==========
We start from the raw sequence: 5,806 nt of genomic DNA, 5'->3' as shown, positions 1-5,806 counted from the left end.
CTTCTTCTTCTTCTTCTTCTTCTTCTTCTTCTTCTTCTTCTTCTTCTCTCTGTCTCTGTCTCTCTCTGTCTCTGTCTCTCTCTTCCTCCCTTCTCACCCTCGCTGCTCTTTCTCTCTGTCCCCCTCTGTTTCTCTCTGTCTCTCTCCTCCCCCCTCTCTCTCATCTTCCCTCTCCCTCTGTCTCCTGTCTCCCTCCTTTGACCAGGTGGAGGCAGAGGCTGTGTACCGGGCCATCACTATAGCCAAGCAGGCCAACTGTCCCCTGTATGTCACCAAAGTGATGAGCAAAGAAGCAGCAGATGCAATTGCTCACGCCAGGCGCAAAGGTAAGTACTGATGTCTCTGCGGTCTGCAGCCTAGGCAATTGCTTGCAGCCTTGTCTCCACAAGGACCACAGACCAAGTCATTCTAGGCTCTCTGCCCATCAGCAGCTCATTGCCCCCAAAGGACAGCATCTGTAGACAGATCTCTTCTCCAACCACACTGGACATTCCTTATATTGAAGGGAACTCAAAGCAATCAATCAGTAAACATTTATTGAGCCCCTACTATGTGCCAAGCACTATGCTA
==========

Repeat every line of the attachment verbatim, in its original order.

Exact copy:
We start from the raw sequence: 5,806 nt of genomic DNA, 5'->3' as shown, positions 1-5,806 counted from the left end.
CTTCTTCTTCTTCTTCTTCTTCTTCTTCTTCTTCTTCTTCTTCTTCTCTCTGTCTCTGTCTCTCTCTGTCTCTGTCTCTCTCTTCCTCCCTTCTCACCCTCGCTGCTCTTTCTCTCTGTCCCCCTCTGTTTCTCTCTGTCTCTCTCCTCCCCCCTCTCTCTCATCTTCCCTCTCCCTCTGTCTCCTGTCTCCCTCCTTTGACCAGGTGGAGGCAGAGGCTGTGTACCGGGCCATCACTATAGCCAAGCAGGCCAACTGTCCCCTGTATGTCACCAAAGTGATGAGCAAAGAAGCAGCAGATGCAATTGCTCACGCCAGGCGCAAAGGTAAGTACTGATGTCTCTGCGGTCTGCAGCCTAGGCAATTGCTTGCAGCCTTGTCTCCACAAGGACCACAGACCAAGTCATTCTAGGCTCTCTGCCCATCAGCAGCTCATTGCCCCCAAAGGACAGCATCTGTAGACAGATCTCTTCTCCAACCACACTGGACATTCCTTATATTGAAGGGAACTCAAAGCAATCAATCAGTAAACATTTATTGAGCCCCTACTATGTGCCAAGCACTATGCTA